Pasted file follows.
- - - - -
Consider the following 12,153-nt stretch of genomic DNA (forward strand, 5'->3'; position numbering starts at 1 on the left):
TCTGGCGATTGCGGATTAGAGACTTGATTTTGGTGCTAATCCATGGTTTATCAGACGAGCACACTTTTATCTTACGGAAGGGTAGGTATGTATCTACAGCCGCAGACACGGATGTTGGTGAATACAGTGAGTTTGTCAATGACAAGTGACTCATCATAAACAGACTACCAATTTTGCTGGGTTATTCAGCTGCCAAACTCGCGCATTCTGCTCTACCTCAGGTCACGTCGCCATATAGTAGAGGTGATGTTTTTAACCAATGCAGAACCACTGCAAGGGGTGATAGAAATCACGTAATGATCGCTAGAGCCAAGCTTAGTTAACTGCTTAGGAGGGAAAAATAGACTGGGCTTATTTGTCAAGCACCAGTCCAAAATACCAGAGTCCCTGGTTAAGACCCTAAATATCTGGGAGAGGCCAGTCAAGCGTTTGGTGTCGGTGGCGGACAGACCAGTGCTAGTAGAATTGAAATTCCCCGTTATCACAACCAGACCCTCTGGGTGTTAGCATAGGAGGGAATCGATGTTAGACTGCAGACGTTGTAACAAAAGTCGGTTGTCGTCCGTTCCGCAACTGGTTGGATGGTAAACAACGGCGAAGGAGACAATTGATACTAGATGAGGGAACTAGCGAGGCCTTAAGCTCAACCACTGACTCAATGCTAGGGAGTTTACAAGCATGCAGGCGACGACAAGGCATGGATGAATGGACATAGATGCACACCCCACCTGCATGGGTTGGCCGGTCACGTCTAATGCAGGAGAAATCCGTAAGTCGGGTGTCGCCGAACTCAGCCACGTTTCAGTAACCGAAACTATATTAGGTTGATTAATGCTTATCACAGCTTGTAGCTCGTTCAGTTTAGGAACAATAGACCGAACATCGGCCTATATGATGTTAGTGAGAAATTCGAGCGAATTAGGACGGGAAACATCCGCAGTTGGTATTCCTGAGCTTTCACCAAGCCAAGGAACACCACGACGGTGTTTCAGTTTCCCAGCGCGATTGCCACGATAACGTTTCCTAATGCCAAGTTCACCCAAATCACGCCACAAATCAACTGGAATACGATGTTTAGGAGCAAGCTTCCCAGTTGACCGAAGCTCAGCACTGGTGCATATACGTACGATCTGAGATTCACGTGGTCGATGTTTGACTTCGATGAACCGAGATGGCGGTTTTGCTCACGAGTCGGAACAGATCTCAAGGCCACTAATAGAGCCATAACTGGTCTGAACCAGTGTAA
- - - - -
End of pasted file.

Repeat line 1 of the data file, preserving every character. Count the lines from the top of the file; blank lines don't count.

Consider the following 12,153-nt stretch of genomic DNA (forward strand, 5'->3'; position numbering starts at 1 on the left):